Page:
Thursday, December 20, 2012

Florida: Paddling Adventure at Weeki Wachee

Two kayaks run into a bar....
   First thing to know about Paddling Adventures at Weeki Wachee; though they list their hours as 8 AM to 3 PM, you should look further down the webpage.  Below those first hours is a note: if you are renting their boats OR plan to use their shuttle you need to launch by 11:30AM.

  Unfortunately we learned this the hard way, Sunday at 1 PM.  On the plus side we got to see all sorts of kayaks being unloaded from their shuttle service.  Lots of fine looking kayaks take the Weeki Wachee express on the weekends.

  The Weeki Wachee River would be a fun place to bring beginning paddlers.  The water moves swiftly and easily carries the boats along.  Summer is their busiest season, when all 120 boats in their rental fleet will be in the stream.  There is no swimming in the first half mile after the launch.  I get the impression that after that first half mile many people use their kayaks as float toys for a four mile ride.  For the last mile, or so, depending on the tide, they may actually need to paddle. 

Which leads to tip two:  you might want to call ahead for reservations.
Midway, showing the current better
  Paddling Adventures offers canoes, sit on tops and sit insides.  We were given Old Town Vapors which were comfortable enough.  The front deck was a bit high, and my boat had a slow leak (the keel line showed many patches), but for a glide on a river, they were fine.
Sponging out the kayak
The Weeki Wachee river has the beautiful clear blue water Florida springs are known for.  The water was partially shaded by tall trees, though there were also sections of marsh grass.  It also has a plant which looked like a water lettuce growing off to the side.  I saw this particularly near the start, where the water was quite fast-moving. I assumed I'd see more of it later, when the water was slower and the pictures would therefore be in focus.  In fact, I thought I'd see manatees chowing down on this water lettuce and get amazing shots.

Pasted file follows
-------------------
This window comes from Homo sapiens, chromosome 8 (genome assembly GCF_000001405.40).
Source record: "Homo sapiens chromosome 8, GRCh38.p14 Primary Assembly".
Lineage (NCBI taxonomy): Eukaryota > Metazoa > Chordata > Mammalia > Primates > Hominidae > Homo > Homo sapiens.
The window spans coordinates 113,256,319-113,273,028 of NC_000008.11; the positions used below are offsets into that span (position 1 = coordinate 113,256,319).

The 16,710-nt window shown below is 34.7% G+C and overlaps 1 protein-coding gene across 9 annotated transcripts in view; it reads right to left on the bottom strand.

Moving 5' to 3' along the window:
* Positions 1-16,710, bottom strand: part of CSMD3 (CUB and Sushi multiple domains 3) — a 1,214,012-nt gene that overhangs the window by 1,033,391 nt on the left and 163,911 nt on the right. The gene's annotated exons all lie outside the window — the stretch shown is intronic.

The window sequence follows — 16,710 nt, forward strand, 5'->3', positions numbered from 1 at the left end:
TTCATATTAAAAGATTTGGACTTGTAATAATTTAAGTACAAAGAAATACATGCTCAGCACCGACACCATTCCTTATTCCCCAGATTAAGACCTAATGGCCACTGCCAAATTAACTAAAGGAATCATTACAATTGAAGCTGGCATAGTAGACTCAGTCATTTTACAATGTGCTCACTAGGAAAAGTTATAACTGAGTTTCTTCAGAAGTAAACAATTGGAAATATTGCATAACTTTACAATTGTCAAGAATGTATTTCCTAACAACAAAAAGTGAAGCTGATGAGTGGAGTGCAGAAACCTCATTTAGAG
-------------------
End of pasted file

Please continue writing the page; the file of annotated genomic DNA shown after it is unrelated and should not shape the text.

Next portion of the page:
Blue heron
  Turns out I didn't see the plant further down.  Also, manatees eat mostly sea grass, though they will eat random plants in their environment and even small invertebrates.  (I swear - at the Homosassas Spring State Wildlife Park the manatees are fed lettuce)  Finally, if it was water lettuce, Florida considers it an invasive weed plant.
Manatees hanging out in a pool
  We did see a couple of manatee hanging out further down stream, lounging off to the side.  By then, the forest lined stream had given way to houses and cottages. 
A cool house below Rogers Park
   We launched at 9:30AM.  It's five and a half miles to the pick up point, and wasn't quite warm enough for swimming. So we arrived at the end point, Rogers Park, well before the first return shuttle was scheduled (noon). Wanting to explore more so we continued on through the development until we happened on coastal marsh.  We were still a mile or so from the gulf, but making it to the grass and palm tree eco-system felt like a good accomplishment.
Coming into the marsh area
   Along our trip we met a few other paddles, all heading up from Rogers Park, four paddlers in wood strip canoes and one paddler in an nckayak.  We'd seen the nckayaker early on, charging up the Weeki Wachee.  And shortly after we returned to Rogers Park to await our shuttle, he paddled in. He'd paddled 11 miles that morning.  Mark helped him load his sparkling green kayak onto his car and they compared break-apart Greenland paddles.  Rogers Park is a very bland park; a dusty lot with a small swimming area, boat launch and restrooms.  However, paddling up the Weeki Wachee River and gliding back down seems like a great way to start any day.
A canoe heading up stream
Kind of a chart with two happy paddlers in front

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